Terra Nova National Park is located on the east coast of Newfoundland in the Canadian province of Newfoundland and Labrador, along several inlets of Bonavista Bay. The park takes its name from the Latin name for Newfoundland; it is also the original Portuguese name given to the region.
Terra Nova's landscape is typical of the northeast coast of Newfoundland, but with remnants of the Appalachian Mountains contributing to widely varied and rugged topography throughout the region. The park's seacoast consists of several rocky "fingers" jutting into Bonavista Bay along an area stretching from just north of Port Blandford to the vicinity of Glovertown. The coastline varies from cliffs and exposed headlands to sheltered inlets and coves, contributing to Newfoundland's prime recreational boating area.
Inland areas consist of rolling forested hills, exposed rock faces, and bogs, ponds and wetlands. Wildlife protected by the park range from small to large land mammals, migratory birds, and various marine life. Terra Nova also protects an area containing remnants of the Beothuk Nation, as well as many of the early pioneer European settlements in the region.
Terra Nova National Park was established in 1957 and was the first National Park in Newfoundland and Labrador. Terra Nova protects the Eastern Island Boreal Forest natural region. This region covers most of the island of Newfoundland, east of Deer Lake, and is characterized by black spruce trees with pockets of balsam fir, white pine, mountain ash, tamarack, maple and other deciduous tree species.
Terra Nova, like many parks, has challenges in preserving its ecological integrity. Firstly, one of the mechanisms to renew a boreal forest ecosystem is forest fire - something that hasn't happened in the region in over 35 years. As a result, the forest of Terra Nova is mixed. It is mostly old growth forest with trees of roughly the 10–20 years of age. Forest fire renews the forest and creates new habitat for many boreal creatures. Another challenge facing Terra Nova is introduced species. Newfoundland suffers from "the island effect". Islands can have very different ecosystems than their mainland counterparts. For example, the island of Newfoundland only has 7 native mammals while neighboring Nova Scotia has over 63.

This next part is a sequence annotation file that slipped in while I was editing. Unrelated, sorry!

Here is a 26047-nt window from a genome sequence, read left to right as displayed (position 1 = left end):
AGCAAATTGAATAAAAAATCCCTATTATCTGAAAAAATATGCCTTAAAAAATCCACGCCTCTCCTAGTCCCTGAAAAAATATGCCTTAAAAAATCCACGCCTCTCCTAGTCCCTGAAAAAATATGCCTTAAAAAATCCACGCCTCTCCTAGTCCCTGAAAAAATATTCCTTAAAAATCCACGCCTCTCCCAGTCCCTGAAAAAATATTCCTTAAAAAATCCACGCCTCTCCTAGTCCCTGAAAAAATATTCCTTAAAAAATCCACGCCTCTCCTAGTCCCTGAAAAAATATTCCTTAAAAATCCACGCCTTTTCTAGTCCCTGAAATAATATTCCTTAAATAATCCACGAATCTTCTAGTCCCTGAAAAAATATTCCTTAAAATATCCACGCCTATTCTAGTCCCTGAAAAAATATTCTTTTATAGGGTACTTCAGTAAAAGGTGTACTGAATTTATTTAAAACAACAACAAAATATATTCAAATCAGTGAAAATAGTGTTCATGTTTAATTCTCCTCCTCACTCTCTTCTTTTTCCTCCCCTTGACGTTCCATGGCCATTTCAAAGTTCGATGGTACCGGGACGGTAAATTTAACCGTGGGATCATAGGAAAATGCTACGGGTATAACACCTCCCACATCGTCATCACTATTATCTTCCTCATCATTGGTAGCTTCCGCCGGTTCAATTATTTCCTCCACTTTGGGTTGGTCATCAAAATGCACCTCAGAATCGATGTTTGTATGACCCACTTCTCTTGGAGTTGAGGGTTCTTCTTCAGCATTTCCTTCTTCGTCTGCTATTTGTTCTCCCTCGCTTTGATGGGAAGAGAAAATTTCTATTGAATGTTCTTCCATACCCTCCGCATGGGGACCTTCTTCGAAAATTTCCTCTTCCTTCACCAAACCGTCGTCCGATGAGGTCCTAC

There are two campgrounds that offer front country camping: Newman Sound and Malady Head. There are also a number of backcountry camping areas that you can hike, canoe or kayak to. There are many trails in the park of varying length and difficulty. The main visitor centre is located at Salton's Brook.
During the summer there are a number of interpretive programs offered at Terra Nova. Almost every night there is a show at the Evening Theatre about the themes of the Park. Current shows include "Go With the Flo" and "Forest Idol." Previous shows include "Forest Feud" and "The Broad Cove Bachelor". Once a week there is also a campfire program at the campfire circle where you can listen to some sounds of Newfoundland while sipping hot chocolate. There are also a number of interpretive hikes that cover themes such as introduced species, forest fire, species at risk, and edible plants.
Other summer activities at the park include freshwater swimming and mountain biking.
There are a number of activities for kids. One of the more popular programs is the Junior Naturalist Program where children get stamps towards becoming a junior naturalist. There is also a Graduate Naturalist Program where older children get a workbook with lots of fun activities to complete.
Terra Nova also organizes and celebrates a number of special events. Some of the more popular include Canada Day (July 1), Kids day, Newfoundland and Labrador day, Take a Hike Day, Oceans Day (June 8).
Winter activities at the park include winter camping, snowshoeing and cross-country skiing.
Animals that inhabit this national park are black bears, caribou, black ducks, moose, red foxes, bald eagles, red squirrels, lynxes, beavers, puffins, snowshoe hares, ospreys, Newfoundland martens, and minks. Marine animals that inhabit offshore are humpback whales, minke whales, fin whales, pilot whales, harp seals, orcas and dolphins.
The park resides in what is termed the Avalon Zone, named for the Avalon Peninsula, and associated with the Appalachian Orogen. The zone's western boundary is marked by the Dover Fault and the Hermitage Bay Fault.